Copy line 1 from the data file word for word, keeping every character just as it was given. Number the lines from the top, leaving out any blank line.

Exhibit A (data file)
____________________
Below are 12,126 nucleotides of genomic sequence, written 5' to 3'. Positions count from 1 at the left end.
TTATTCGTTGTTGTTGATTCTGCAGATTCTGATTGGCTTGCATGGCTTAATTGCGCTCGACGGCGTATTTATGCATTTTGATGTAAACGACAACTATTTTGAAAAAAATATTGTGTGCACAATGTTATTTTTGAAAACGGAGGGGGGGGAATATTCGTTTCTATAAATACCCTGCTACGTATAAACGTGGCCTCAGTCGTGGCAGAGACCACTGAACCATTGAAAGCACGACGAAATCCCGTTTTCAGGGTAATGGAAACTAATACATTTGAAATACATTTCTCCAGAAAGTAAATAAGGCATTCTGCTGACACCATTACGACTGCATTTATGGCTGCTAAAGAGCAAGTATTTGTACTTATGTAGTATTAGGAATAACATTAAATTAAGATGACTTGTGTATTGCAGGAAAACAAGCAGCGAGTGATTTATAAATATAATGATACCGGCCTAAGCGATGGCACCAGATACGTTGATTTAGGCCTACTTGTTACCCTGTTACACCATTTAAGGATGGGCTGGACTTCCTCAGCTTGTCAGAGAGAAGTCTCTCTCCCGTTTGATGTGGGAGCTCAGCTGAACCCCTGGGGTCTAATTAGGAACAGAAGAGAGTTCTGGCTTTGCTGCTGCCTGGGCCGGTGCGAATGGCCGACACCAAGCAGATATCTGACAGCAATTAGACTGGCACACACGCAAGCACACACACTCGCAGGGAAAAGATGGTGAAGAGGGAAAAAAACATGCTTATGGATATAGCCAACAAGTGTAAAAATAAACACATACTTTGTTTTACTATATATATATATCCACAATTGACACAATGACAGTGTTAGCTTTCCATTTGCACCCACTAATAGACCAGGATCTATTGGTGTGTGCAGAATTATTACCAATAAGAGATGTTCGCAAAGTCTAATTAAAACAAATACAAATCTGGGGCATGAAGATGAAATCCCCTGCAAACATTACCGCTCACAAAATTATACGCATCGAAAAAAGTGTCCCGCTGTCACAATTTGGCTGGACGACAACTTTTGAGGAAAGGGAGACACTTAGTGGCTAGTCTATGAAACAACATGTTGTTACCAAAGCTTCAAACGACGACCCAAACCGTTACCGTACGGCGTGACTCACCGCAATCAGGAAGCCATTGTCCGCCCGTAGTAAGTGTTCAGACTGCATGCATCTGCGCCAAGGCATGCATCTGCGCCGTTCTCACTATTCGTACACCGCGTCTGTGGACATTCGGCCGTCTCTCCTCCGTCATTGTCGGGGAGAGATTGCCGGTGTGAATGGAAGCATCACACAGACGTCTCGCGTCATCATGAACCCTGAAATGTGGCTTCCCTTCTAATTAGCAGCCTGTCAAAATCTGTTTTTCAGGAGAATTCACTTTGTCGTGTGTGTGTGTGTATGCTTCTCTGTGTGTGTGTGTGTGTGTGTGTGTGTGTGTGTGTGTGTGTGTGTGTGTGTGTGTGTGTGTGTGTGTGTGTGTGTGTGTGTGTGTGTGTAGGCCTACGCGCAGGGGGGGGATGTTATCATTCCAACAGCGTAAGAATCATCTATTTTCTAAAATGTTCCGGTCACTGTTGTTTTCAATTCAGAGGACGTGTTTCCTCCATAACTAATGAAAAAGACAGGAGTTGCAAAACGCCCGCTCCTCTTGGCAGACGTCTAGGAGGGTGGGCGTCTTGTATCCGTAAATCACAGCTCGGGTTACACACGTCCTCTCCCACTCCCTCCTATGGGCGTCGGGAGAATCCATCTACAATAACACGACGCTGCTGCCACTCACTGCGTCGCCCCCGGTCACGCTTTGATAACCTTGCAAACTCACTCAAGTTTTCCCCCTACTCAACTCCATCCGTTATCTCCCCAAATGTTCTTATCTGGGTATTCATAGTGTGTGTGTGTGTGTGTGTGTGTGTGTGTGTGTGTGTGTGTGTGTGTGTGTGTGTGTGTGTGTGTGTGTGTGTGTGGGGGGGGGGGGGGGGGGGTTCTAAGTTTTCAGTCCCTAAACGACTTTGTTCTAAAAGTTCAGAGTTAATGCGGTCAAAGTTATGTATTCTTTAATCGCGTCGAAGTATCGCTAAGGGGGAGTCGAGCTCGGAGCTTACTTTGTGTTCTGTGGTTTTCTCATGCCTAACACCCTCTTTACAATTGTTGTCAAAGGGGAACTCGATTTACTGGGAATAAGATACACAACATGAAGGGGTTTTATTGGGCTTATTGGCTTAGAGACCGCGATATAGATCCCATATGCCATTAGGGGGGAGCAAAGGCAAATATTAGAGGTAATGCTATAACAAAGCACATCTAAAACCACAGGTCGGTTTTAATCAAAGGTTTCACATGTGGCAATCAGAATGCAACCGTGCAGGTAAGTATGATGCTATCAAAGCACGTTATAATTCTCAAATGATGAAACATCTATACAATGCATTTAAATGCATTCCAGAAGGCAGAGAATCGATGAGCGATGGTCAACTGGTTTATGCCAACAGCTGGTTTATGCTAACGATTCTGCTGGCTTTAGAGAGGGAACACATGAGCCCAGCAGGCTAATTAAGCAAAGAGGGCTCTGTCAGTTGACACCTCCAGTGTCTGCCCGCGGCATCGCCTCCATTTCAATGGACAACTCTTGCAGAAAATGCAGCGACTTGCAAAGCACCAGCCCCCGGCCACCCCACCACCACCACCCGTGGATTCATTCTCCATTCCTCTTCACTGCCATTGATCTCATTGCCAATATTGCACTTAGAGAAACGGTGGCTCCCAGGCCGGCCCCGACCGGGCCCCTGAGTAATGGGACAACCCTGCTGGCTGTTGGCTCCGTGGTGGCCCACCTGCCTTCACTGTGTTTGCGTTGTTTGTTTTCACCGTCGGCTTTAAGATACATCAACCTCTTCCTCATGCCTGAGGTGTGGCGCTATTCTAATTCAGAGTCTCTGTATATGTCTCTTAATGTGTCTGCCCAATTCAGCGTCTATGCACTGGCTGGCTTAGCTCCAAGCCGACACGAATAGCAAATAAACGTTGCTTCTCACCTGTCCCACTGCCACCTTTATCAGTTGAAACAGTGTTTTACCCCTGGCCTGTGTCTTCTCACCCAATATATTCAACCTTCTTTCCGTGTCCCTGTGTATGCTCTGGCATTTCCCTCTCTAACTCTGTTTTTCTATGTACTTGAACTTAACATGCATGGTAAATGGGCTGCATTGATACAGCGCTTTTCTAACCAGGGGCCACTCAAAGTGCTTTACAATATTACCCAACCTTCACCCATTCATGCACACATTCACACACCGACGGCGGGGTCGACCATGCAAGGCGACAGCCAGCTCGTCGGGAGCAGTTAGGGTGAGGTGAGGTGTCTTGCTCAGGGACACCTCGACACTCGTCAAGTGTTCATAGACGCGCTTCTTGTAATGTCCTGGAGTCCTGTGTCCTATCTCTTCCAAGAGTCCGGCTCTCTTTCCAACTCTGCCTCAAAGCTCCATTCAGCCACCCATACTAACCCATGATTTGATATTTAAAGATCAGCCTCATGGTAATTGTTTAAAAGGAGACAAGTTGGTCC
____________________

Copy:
Below are 12,126 nucleotides of genomic sequence, written 5' to 3'. Positions count from 1 at the left end.